At Mozilla, ReleaseEngineering == Release Automation + Continuous Integration

Recently, I was asked to lead a discussion with a few VPs within Mozilla about the scope of Release Engineering at Mozilla. Each VP was well established in their career, technically-seasoned, smart, and each brought their own different preconceived notions of what RelEng means, each with different terminology, each from their own perspectives from their own different previous companies. To make things even more interesting, different organizations have different ideas and terminology on what they mean by “Release Engineering”, so getting everyone on the same page was going to be interesting… and important to get right, if we were all to work well together.

This blogpost is a quick summary and if curious, PDFs of slides are here.

At Mozilla, Release Engineering covers two main topics:

1) Release Automation:
People who are not day-to-day-developers typically think of this first. How efficient is the software delivery pipeline within a software organization? How long it takes from “go to build a release” to “users can start downloading updates”? The faster and more reliable this software delivery pipeline, the more competitive the company can be in the marketplace. This used to be where Mozilla’s RelEng, as a group, spent most of their time, sleeping in the office, getting bribes for releases, and all that drama. Now, thankfully, our automation is really great, so chemspills are super-quick (great for our users) and mostly-hands-off (great for the humans in RelEng). There’s still lots to improve, and always some adjustments because of changing-product-requirements, but its already night-and-day improved since 2007. It continues to improve even since we wrote about it in a book!

2) Continuous Integration:
Day-to-day developers think of this, and deal with this, every single day. Anyone doing code changes at Mozilla keeps an eager eye on tbpl.m.o to see if their change is all green (good!), they can close out their bug as FIXED and move on to the next bug. Making the Continuous Integration process more efficient has allowed Mozilla to hire more developers to do more checkins, transition developers from all-on-one-tip-development to multi-project-branch-development, and change the organization from traditional releases to rapid-release model. This required RelEng to scale up significantly in the last <6 years, from a humble 86 machines to ~3,400 machines spread across 4 physical Mozilla colos as well as 3 Amazon AWS regions. Here’s a quick summary diagram of how all these machines are interconnected, which RelEng knows by heart, but which I couldn’t find posted anywhere so I drew as part of doing this presentation.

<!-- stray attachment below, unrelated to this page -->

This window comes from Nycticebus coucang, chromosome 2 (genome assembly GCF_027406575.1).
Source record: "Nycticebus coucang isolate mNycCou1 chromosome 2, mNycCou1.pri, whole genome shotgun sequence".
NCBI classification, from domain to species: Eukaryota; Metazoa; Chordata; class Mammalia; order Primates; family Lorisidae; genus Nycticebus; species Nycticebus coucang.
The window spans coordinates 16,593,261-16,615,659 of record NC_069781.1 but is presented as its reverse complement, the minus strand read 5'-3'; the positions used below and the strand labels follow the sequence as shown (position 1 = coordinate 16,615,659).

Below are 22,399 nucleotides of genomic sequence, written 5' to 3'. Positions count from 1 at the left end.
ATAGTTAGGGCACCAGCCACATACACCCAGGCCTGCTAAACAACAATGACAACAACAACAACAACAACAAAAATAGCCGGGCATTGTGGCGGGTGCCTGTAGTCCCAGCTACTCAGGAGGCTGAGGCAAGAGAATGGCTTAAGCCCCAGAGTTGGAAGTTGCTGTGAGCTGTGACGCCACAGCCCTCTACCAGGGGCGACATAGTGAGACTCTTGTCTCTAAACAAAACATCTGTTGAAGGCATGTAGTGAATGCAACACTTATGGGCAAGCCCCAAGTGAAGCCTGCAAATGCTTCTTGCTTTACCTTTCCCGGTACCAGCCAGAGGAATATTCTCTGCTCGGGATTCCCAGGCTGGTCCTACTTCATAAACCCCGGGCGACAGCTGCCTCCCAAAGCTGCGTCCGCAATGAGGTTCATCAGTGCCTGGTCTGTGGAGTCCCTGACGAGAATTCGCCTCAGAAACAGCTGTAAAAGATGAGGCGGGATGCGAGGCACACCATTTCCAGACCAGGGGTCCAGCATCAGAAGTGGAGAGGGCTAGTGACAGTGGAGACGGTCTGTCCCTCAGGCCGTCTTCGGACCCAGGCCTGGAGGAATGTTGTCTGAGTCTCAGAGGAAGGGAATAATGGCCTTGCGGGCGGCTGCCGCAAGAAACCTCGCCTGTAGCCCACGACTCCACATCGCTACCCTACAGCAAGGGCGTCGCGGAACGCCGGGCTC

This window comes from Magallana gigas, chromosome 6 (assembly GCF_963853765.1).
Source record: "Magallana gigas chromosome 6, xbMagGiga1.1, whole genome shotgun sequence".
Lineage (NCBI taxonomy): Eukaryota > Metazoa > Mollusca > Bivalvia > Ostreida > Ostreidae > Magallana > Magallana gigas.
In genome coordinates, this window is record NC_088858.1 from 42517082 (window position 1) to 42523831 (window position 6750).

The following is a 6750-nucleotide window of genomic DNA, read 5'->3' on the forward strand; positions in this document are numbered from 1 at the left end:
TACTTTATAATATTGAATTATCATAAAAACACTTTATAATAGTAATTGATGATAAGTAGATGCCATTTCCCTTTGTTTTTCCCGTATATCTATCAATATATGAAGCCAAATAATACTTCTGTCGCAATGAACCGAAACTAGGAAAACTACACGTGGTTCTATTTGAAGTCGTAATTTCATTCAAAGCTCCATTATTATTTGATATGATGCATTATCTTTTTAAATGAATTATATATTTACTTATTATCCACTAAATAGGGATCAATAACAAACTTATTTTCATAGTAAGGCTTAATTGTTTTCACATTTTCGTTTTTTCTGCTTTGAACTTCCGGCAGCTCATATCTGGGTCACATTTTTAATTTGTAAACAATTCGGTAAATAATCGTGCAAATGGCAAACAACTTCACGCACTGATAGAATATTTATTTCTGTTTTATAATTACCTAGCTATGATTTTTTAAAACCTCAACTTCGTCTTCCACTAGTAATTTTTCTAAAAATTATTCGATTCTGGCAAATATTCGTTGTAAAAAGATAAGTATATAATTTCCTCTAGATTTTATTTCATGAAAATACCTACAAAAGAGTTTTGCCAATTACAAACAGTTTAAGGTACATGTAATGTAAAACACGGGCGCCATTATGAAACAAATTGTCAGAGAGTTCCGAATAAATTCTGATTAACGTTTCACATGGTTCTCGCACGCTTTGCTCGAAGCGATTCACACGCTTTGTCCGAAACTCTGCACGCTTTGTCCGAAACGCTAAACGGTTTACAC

This was a fun meeting. My favorite quotes from the lively back-forth were: “every software company lives-or-dies by the efficiency of its development process and its software delivery pipeline” …and… “everyone interacts with different parts of the elephant, so everyone has very different ideas of what they are looking at”.

Hopefully, others find this interesting too. Of course, if you have questions or comments, please post them below, or drop me an email.

Firefox 19.0.2 by the (wall-clock) numbers

(Its been a while since my last “by the wall-clock numbers” post. After last week’s CanSecWest, I thought people might be interested in how much Mozilla’s pipeline for delivering code to users continues to improve. This was even noted by the pwn2own contest sponsors during the CanSecWest conference! ).

Firefox 19.0.2 was released on Thursday 07-mar-2013, at 16:40PST. From “go to build” to “release is now available to public” was 16h 26m wall-clock time, of which, the Release Engineering portion was 11h 27m. The wall clock times were:

00:21 07mar: ReleaseCoordinators say “go” for FF19.0.2
02:14 07mar: FF19.0.2 builds started
04:06 07mar: FF19.0.2 android signed multi-locale builds handed to QA
07:07 07mar: FF19.0.2 linux builds handed to QA
08:03 07mar: FF19.0.2 mac builds handed to QA
11:40 07mar: FF19.0.2 signed-win32 builds handed to QA
11:58 07mar: FF19.0.2 update snippets available on test update channel
13:05 07mar: ReleaseCoordinators say “go for release”; “ok to start mirror absorption”
13:11 07mar: ReleaseCoordinators say “go for push to Google play store”
13:29 07mar: FF19.0.2 android pushed to Google play store
13:55 07mar: mirror absorption started
14:00 07mar: mirror absorption good enough for testing
14:31 07mar: QA signoff on updates on test channel
15:26 07mar: ReleaseCoordinators say “go” to make updates snippets live.
15:40 07mar: update snippets available on live update channel
15:54 07mar: QA signoff on updates on live release channel
16:40 07mar: release announced; all done.

In addition to FF19.0.2, I note that we also had to ship FF17.0.4esr, FF20.0b4, Thunderbird 17.0.4, Thunderbird 17.0.4esr, Thunderbird 20.0b1 (build2) in the same super-fast way. Obviously, we don’t want to ship this number of products, this quickly, all the time, but its nice to know that we can if we have to. Really, really, nice. And yes, we quietly continue work to make this delivery pipeline even more efficient! ๐Ÿ™‚